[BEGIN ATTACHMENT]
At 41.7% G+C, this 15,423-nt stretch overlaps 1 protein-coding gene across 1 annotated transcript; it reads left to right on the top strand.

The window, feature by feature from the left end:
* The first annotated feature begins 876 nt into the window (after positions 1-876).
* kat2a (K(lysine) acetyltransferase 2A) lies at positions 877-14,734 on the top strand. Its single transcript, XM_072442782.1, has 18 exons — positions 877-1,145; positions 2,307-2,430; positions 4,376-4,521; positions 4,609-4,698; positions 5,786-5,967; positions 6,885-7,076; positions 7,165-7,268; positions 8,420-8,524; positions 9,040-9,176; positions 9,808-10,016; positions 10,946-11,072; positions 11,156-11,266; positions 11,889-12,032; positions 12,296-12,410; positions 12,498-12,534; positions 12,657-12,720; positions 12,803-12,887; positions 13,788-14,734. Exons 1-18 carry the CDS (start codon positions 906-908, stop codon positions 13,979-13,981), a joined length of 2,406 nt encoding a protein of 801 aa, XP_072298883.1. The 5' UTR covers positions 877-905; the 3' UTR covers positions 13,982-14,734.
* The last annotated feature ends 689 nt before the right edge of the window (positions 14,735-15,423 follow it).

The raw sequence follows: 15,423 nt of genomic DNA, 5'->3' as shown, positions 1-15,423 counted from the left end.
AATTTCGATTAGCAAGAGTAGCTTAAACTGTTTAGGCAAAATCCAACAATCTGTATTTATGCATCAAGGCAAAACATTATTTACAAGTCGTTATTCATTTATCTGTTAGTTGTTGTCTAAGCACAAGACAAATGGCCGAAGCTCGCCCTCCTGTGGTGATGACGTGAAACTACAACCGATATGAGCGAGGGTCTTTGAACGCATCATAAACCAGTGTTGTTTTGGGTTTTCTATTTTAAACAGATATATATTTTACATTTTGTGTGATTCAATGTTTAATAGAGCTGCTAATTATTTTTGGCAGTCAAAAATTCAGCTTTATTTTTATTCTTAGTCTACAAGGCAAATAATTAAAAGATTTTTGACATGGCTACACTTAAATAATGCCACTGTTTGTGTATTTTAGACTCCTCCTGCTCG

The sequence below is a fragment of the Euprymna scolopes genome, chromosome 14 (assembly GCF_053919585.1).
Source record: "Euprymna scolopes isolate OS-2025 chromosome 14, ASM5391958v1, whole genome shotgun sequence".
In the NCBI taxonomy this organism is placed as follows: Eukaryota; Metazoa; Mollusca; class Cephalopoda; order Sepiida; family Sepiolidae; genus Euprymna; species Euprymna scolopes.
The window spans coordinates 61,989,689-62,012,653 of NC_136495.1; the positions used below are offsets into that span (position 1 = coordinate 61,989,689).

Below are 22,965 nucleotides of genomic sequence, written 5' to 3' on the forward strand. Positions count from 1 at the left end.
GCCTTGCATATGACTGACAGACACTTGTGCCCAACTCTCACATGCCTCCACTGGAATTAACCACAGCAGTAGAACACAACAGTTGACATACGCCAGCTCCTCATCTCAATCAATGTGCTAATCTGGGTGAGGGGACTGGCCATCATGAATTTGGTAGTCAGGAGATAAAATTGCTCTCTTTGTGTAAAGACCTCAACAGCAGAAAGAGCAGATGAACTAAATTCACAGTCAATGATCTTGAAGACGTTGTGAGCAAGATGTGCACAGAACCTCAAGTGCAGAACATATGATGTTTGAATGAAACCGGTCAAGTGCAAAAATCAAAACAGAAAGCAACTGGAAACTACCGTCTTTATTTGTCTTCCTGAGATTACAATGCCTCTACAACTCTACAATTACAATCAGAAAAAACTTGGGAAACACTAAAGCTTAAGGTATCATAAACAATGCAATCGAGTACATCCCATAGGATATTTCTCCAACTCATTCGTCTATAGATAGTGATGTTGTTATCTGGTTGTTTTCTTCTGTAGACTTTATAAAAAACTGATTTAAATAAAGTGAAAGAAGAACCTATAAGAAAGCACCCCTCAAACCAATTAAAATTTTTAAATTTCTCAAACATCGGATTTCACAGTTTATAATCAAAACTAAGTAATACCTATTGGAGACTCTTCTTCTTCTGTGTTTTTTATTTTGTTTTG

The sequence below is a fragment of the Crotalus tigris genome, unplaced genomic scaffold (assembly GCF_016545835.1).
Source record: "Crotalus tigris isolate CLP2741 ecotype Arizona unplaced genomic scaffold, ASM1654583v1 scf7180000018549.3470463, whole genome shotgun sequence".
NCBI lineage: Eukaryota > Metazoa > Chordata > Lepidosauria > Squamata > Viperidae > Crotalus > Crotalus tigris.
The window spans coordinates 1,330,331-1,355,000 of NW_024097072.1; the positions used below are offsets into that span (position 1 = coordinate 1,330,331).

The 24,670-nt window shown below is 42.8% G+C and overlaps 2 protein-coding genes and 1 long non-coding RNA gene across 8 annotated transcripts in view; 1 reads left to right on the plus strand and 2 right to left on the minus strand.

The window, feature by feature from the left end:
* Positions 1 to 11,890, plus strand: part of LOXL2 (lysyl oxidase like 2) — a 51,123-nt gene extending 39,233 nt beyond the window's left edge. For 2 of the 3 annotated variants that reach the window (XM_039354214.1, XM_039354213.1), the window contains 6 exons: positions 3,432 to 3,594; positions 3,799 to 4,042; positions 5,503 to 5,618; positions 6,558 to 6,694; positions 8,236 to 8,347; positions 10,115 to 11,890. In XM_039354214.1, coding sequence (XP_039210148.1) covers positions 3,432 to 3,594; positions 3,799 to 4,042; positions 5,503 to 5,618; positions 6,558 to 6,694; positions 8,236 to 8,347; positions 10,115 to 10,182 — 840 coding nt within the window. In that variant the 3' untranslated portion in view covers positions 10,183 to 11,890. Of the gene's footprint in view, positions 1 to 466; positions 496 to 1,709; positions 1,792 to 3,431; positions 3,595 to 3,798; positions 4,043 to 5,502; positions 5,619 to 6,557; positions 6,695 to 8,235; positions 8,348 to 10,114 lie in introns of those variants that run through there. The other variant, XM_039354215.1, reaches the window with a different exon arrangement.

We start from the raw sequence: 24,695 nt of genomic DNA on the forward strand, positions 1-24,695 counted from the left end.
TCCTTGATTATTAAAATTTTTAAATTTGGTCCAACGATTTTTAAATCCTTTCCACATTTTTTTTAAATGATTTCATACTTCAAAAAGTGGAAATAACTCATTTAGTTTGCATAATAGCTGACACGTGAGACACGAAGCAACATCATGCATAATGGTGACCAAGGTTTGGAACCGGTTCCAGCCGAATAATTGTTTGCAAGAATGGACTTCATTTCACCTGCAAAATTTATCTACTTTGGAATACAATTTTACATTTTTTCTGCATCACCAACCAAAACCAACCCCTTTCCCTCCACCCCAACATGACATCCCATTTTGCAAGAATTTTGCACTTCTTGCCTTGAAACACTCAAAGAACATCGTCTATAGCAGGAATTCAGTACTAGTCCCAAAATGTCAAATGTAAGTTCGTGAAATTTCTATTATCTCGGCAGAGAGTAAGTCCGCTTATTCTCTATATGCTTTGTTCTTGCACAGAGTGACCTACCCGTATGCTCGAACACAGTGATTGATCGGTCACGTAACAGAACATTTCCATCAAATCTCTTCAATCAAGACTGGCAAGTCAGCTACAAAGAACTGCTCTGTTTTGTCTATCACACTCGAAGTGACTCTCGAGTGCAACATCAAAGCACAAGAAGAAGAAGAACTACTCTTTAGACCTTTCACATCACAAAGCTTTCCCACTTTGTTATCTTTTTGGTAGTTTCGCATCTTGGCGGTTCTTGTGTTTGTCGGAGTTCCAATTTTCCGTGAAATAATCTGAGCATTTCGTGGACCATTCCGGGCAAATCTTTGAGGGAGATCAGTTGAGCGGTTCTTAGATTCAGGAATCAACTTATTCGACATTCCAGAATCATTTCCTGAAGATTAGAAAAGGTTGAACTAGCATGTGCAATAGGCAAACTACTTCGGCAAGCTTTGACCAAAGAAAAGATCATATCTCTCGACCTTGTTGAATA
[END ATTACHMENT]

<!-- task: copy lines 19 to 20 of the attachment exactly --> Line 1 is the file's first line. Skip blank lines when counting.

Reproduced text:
The window, feature by feature from the left end:
* Positions 1 to 11,890, plus strand: part of LOXL2 (lysyl oxidase like 2) — a 51,123-nt gene extending 39,233 nt beyond the window's left edge. For 2 of the 3 annotated variants that reach the window (XM_039354214.1, XM_039354213.1), the window contains 6 exons: positions 3,432 to 3,594; positions 3,799 to 4,042; positions 5,503 to 5,618; positions 6,558 to 6,694; positions 8,236 to 8,347; positions 10,115 to 11,890. In XM_039354214.1, coding sequence (XP_039210148.1) covers positions 3,432 to 3,594; positions 3,799 to 4,042; positions 5,503 to 5,618; positions 6,558 to 6,694; positions 8,236 to 8,347; positions 10,115 to 10,182 — 840 coding nt within the window. In that variant the 3' untranslated portion in view covers positions 10,183 to 11,890. Of the gene's footprint in view, positions 1 to 466; positions 496 to 1,709; positions 1,792 to 3,431; positions 3,595 to 3,798; positions 4,043 to 5,502; positions 5,619 to 6,557; positions 6,695 to 8,235; positions 8,348 to 10,114 lie in introns of those variants that run through there. The other variant, XM_039354215.1, reaches the window with a different exon arrangement.